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This question is about this plot from the Star Trek: The Next Generation Technical Manual:

Warp Factor Chart

Reference site worth reading

This plot shows energy discontinuities at the integer warp factors warp 1 through warp 8.

Presumably (out-of-universe) this is to justify why Picard often picks round numbers for the warp factor -- it's more efficient and safer. (Related: How does Picard choose a warp speed?)

It also explains why they can have notions (in First Contact and Enterprise) of "breaking the warp barrier", "breaking the warp 2 barrier", "breaking the warp 5 barrier", etc. They are not arbitrary numbers; they represent some real warp physics effect.

But if you look at the plot carefully, you can see that the last discontinuity is not at warp 9.0. Actually, it's around warp 9.1, easily read since the plot already has clear vertical lines at warps 9.0 and 9.2.

Why is there a warp barrier at warp 9.1 and not warp 9.0 ?

Assuming there is no in-universe explanation, perhaps there is an out-of-universe explanation for why someone decided to plot it like this.

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    Conjecture: Did someone want to justify why the maximum safe cruising speed for Enterprise-D is wrap 9.2 ? – ThePopMachine Sep 14 '15 at 22:01
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    ... or the person drawing the chart got the blue line off by a tad when it was a bit farther away from the black section... – Catija Sep 14 '15 at 22:19
  • @Catija : I was about the say the same thing. – Praxis Sep 14 '15 at 22:20
  • @Catija: That is a possibility. Let's see if there's an answer out there. Or maybe that is it. – ThePopMachine Sep 14 '15 at 22:21
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    @Omegacron: No-- the plot shows that the scale is not arbitrary the same way a mile and an hour are. The blue curve shows the integer warp factors represent some physical quantization effect. – ThePopMachine Sep 16 '15 at 1:06
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Likely a plotting error...

First of all, the black curve that we see is mostly given by the following formula: the warp factor w is related to the velocity v by w=(v/c)^(3/10), where c is the speed of light.

However, Michael Okuda (co-author of the TNG Technical Manual ) altered the relation after warp 9. Here is an email from Okuda, in which he discusses the plot that we see in the question:

Date: Fri, Jan 27, 1995 02:09 AM EST

From: MOkuda

Subject: Re: Star Trek Warp

To: Yar of Spit

The warp factors we've used in ST:TNG were computed in an arbitrary way to fit some specific characteristics we needed.

First, the speed for any given warp factor had to be greater than it was in the original Star Trek series. This was primarily to satisfy fan expectations.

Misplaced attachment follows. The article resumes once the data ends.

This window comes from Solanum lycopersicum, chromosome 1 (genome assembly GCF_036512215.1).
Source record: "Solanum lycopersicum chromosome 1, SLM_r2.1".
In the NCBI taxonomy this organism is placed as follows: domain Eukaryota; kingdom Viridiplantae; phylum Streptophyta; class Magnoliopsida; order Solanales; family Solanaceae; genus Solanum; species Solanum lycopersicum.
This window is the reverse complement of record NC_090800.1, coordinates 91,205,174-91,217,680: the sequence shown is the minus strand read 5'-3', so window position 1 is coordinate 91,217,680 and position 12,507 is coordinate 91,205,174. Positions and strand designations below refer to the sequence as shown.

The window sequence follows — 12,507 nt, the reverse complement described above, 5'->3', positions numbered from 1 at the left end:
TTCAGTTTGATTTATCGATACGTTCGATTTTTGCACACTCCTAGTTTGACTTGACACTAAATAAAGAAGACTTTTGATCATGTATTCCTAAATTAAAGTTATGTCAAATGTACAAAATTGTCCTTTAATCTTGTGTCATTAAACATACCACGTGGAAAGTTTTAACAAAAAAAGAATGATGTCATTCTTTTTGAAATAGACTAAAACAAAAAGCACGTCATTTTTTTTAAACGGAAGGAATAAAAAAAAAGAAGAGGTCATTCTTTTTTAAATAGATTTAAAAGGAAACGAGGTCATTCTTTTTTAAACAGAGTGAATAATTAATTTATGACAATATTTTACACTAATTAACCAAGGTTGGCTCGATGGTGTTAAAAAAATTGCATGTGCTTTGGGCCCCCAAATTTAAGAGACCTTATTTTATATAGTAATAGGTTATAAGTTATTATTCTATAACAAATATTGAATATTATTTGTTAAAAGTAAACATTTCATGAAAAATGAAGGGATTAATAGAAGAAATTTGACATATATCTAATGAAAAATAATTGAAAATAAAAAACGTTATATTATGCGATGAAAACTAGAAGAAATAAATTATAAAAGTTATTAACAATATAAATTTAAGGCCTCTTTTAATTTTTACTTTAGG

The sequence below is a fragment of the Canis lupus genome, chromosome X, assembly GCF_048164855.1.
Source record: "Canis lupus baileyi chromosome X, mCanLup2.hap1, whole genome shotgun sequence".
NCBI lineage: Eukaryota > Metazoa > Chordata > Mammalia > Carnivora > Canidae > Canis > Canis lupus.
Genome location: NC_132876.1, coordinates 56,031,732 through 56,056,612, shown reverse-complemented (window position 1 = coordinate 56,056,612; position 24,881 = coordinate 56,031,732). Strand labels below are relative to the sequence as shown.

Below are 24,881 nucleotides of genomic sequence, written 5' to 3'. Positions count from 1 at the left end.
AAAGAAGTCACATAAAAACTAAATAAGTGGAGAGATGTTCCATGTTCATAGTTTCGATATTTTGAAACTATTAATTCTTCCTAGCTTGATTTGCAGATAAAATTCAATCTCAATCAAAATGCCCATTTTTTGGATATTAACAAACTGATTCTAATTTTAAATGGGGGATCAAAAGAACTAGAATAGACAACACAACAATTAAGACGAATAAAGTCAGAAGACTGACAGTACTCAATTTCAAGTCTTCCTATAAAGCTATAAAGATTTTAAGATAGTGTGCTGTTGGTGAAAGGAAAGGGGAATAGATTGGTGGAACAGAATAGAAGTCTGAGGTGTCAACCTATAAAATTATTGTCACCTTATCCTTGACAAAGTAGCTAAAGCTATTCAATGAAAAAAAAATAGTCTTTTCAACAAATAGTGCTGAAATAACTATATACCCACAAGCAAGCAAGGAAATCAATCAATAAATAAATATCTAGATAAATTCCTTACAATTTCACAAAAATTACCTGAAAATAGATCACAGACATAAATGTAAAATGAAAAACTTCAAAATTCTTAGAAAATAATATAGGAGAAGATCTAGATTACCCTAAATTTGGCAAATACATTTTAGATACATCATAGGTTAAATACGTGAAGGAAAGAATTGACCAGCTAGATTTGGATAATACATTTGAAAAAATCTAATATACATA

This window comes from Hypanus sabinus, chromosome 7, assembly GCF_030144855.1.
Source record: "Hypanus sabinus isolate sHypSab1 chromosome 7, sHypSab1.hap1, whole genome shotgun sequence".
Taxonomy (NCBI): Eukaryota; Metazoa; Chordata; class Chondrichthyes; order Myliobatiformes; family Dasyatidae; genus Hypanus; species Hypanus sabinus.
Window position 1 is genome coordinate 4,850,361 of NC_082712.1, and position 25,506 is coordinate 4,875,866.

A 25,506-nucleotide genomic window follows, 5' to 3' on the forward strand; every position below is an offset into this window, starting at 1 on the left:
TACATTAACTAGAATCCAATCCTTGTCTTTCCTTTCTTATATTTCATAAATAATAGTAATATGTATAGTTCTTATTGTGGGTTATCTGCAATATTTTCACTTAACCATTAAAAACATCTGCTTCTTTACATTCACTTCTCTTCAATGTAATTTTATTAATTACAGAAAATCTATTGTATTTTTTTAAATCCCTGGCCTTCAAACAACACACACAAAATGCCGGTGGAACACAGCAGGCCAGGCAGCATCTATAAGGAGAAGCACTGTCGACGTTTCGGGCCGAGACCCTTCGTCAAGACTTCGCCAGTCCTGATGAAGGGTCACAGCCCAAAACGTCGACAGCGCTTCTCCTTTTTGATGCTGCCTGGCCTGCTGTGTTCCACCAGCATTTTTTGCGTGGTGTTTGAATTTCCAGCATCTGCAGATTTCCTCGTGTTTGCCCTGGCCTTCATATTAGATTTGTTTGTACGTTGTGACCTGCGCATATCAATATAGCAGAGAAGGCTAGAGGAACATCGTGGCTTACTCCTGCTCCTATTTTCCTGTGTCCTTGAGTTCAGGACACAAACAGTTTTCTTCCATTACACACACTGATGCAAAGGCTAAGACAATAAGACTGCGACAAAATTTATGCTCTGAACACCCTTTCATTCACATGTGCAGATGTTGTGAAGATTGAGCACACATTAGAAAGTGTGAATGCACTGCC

Second, the new warp speeds couldn't be TOO much faster, or it would be possible for the ship to cross the galaxy in a fairly brief time. (In a way, maintaining this restriction made Voyager's story situation possible. If we hadn't done this, Voyager could have gotten home too quickly.)

We used an exponent of (I think) 3.33 or 3.33333... for warp factors less than 9.

Between 9 and 10, I gradually increased the exponent so that it approached infinity as the warp factor approached 10. Lacking knowledge of calculus, I just drew what looked to me to be a credible curve on graph paper, then pulled the points from there. I think I re-created the curve fairly accurately in the Star Trek: The Next Generation Technical Manual.

Hope this helps.

-Mike

(Source)

I believe the slightly off behaviour of the blue curve near warp 9 might be due to Okuda's alteration of the exponent for the black curve. The defining function for the black curve changes at warp 9, which in turn changes the shape of the black curve at the far right of the plot. He probably also changed the shape of the blue curve there too — the black curve is steeper after warp 9 and so there is likely a corresponding change in the blue curve. So just as the black curve is piecewise, I suspect the blue curve is piecewise too, and there is probably something amiss with how the two blue curves were joined near warp 9.

The statement "I think I re-created the curve fairly accurately" suggests that the plot may have been open to some mild error, and the cusp at warp 9.1 may be such an error.

Note: This email was not sent to me (I am not "Yar of Spit"), but the email is publicly available on several, older web sites.

  • This is a great find, but I really don't think it explains why the discontinuity is at 9.1 instead of 9.0. If anything, it's argues it's a plotting error at odds with the intent. – ThePopMachine Sep 15 '15 at 0:04
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    @ThePopMachine: Not sure what you mean. That is what I'm arguing, that it is probably a plotting error at odds with the intent, and that the alteration of the curve near warp 9 is probably why the error occurred. – Praxis Sep 15 '15 at 0:28
  • @ThePopMachine: Curve #1 was supposed to end at warp 9 and curve #2 was supposed to begin there, but something seems to have gone slightly awry. – Praxis Sep 15 '15 at 0:29
  • Okay, I see what you're saying. But also, I believe this description is talking about the black line. It doesn't really explain anything about the blue one. – ThePopMachine Sep 15 '15 at 0:37
  • @ThePopMachine: It's definitely talking about the black curve, but I figured the joining of the two black curves and the error in the blue curve were related. I'll make this clearer when I'm not working from mobile. – Praxis Sep 15 '15 at 0:38

protected by Rand al'Thor Nov 27 '16 at 16:26

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